accepted this approach from the RANF and adjourned
the compulsory conference until 9.30 am on 29 October.
I mention this to illustrate the defensive position
of the employer which seems to be their constant lot
in the Victorian Industrial State System.
Industrial Relations System
With few exceptions, every decision made in the Victorian
Industrial Relations Commission in regard to private
hospitals over the past four years or so has given
some additional strength to the union side of industrial
I personally attended most of the hearing before the
full State Industrial Relations Commission of the Nurses
Case No 1 and No 2. In my view inordinate latitude
was granted to the RANF as opposed to the employer
group. While I understand that the applicant has the
carriage of the case, in my view the issues should
have been resolved within four to five months of their
commencement in October 1985.
Although the case started in October 1985, it was
not until March 1986, after approximately 30 days of
sitting, that the RANF finally presented a tangible
It is of interest that prior to and during this case,
we in the private sector formed a nursing committee
made up of 12 nurses representing a wide cross-section
of that profession within the private hospital industry.
The issues were presented to that committee over a
number of meetings and the case presented by my Association
was based on the advice we received from those nurses.
In the case of the public sector, the representations
made by the Health Department were predicated on results
of consultations between industrial relations advocates
and the unions, in conjunction with the Victorian Trades
Hall Council. The State Industrial Relations Commission,
it seems, totally ignored our arguments and evidence
on the subjectivity of their deals.
Given the amount of time that was granted to the RANF
in presenting its case, it was very frustrating for
the private health sector to be granted only an occasional
overnight adjournment in order to consider developments
which had occurred through deals being struck between
the union and the State Government.
The RANF undoubtedly wielded enormous influence over
the actions of the Commission through the threat of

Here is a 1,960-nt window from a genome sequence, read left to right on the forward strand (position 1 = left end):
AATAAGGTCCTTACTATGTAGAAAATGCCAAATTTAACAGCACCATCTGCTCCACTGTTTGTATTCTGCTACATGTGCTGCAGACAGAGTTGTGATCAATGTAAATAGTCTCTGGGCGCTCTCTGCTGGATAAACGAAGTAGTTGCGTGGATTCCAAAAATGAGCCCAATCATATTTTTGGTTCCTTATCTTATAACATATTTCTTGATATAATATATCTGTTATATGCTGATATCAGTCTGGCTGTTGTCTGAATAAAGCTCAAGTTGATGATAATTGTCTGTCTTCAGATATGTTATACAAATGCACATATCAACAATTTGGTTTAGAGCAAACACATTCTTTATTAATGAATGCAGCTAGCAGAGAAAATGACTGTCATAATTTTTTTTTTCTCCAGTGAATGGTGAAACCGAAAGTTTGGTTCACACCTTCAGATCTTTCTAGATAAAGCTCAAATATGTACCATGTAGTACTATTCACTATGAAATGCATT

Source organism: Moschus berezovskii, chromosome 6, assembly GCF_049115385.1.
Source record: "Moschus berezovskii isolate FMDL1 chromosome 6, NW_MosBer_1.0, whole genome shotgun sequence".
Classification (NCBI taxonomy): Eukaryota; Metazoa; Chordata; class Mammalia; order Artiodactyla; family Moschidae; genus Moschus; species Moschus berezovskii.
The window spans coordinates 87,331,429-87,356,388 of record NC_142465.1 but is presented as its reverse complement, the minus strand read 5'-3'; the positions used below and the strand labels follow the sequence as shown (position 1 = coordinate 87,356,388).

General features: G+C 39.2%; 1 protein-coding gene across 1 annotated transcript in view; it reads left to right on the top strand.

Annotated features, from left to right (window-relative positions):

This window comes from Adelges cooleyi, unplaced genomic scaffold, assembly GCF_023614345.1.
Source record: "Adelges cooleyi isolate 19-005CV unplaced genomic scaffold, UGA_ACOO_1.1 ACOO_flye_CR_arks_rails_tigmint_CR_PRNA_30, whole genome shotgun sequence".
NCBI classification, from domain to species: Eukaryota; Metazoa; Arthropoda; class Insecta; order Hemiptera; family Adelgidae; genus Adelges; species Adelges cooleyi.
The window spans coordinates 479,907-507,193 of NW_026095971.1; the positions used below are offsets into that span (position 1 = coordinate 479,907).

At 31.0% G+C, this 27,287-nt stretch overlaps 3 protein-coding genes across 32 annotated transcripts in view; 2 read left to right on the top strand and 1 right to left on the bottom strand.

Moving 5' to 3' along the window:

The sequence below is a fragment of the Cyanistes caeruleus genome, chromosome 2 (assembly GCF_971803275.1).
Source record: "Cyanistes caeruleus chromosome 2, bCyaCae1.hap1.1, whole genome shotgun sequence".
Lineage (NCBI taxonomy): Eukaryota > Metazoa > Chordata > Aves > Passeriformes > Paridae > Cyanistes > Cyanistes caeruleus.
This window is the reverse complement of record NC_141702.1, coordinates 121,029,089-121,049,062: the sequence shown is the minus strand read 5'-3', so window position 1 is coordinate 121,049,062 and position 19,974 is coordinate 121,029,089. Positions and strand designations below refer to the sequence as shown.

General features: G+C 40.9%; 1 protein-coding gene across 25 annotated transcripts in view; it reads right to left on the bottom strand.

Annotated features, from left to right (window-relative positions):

further industrial action---and it continues to do
so. Whilst I acknowledge that the Commission has responsibility
for protecting the wider community, I submit that appeasement
is an excessive concession and not in the interests
of the wider community.
The Commission has the power of discretion. Prime
facie the outcome of a case is a question of advocacy
and the calibre of the Commissioners. The reality is
that the cumulative effect of all the myriad of decisions
which are made each and every day constitute opportunities
for increasing the subjugation of the enterprises by
The result is that unions are participating in more
and more consultative committees, more monitoring committees,
more reporting back to industrial tribunals. It is
becoming an industry in itself. These committees are
interposed in the decision-making processes between
the legally responsible management and the workers.
Those who sit on industrial tribunals appear to believe
that union representatives are blessed with abilities
and community spirit not available to those who run,
operate and work the enterprises.
Perhaps worst of all, this atrophying process is creating
a ballooning expectancy among an increasing number
of workers that additional benefits are an automatic
right. No regard is paid to balancing income and expenditure
and the influences which affect that balance.
I raised this with Ms Bolger in September 1986. She
indicated that the bankruptcy of private hospitals
was not her concern and the fewer private hospitals
there were the easier it would be for the union. However,
she is fully entitled to her view and I would defend
to the end her freedom to express it.
My comments are based on the experience of the past
few years. The position is deteriorating in my view.
For instance, do you realise that an individual overseas
nurse who seeks to migrate here and describes his/her
occupation as nurse has to get union approval to secure
Vying with this atrophying process is the awful feeling
of frustration of employers and managers apropos these
The concern about being picked off is a deeply entrenched
The method of keeping at arms' length through employer
group representation has obvious protective benefits
but is over-used.I believe.
It seems to me that the advocates of employer groups
are so enveloped in the system as it is that they become
absorbed by it. It is the only system---therefore it
must be right.
The system is cloying. It is creating a growing sameness.
In my view proprietors and managers must develop dialogue
with their workers to the point where the confidence
of the worker in the enterprise is stronger than the
influence of the unions.
To assist employers in this task, a countervailing
power is urgently needed to create a more positive
industrial environment. The will and wit to create
this must come from employers, with the understanding
of their employees.
Employers and employees do need to get back to basics
in developing the industrial environment which suits
their enterprise and its people.
Employer groups must be single-minded in supporting
Above all, there must be the laws and regulations
which allow this to happen.